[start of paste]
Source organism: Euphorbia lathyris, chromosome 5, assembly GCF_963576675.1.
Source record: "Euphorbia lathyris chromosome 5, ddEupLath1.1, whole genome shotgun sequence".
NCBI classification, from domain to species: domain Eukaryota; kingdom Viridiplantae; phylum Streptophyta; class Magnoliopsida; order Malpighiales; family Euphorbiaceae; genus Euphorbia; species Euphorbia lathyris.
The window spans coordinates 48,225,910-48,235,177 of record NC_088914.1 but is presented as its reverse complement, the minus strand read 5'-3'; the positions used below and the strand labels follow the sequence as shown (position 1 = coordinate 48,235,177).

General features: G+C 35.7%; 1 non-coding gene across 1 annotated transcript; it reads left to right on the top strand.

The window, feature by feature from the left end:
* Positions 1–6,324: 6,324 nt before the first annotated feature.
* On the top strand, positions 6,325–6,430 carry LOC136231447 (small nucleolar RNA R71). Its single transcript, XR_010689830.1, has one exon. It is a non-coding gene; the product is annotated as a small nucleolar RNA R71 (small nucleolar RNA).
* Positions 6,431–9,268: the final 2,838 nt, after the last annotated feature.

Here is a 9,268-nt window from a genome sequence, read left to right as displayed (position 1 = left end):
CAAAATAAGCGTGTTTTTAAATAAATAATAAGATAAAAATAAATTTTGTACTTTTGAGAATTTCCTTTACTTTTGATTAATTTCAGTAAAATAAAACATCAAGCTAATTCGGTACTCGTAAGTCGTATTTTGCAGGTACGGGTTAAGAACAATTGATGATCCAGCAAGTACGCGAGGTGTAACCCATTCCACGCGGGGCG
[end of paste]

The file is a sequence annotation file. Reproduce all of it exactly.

Source organism: Euphorbia lathyris, chromosome 5, assembly GCF_963576675.1.
Source record: "Euphorbia lathyris chromosome 5, ddEupLath1.1, whole genome shotgun sequence".
NCBI classification, from domain to species: domain Eukaryota; kingdom Viridiplantae; phylum Streptophyta; class Magnoliopsida; order Malpighiales; family Euphorbiaceae; genus Euphorbia; species Euphorbia lathyris.
The window spans coordinates 48,225,910-48,235,177 of record NC_088914.1 but is presented as its reverse complement, the minus strand read 5'-3'; the positions used below and the strand labels follow the sequence as shown (position 1 = coordinate 48,235,177).

General features: G+C 35.7%; 1 non-coding gene across 1 annotated transcript; it reads left to right on the top strand.

The window, feature by feature from the left end:
* Positions 1–6,324: 6,324 nt before the first annotated feature.
* On the top strand, positions 6,325–6,430 carry LOC136231447 (small nucleolar RNA R71). Its single transcript, XR_010689830.1, has one exon. It is a non-coding gene; the product is annotated as a small nucleolar RNA R71 (small nucleolar RNA).
* Positions 6,431–9,268: the final 2,838 nt, after the last annotated feature.

Here is a 9,268-nt window from a genome sequence, read left to right as displayed (position 1 = left end):
CAAAATAAGCGTGTTTTTAAATAAATAATAAGATAAAAATAAATTTTGTACTTTTGAGAATTTCCTTTACTTTTGATTAATTTCAGTAAAATAAAACATCAAGCTAATTCGGTACTCGTAAGTCGTATTTTGCAGGTACGGGTTAAGAACAATTGATGATCCAGCAAGTACGCGAGGTGTAACCCATTCCACGCGGGGCG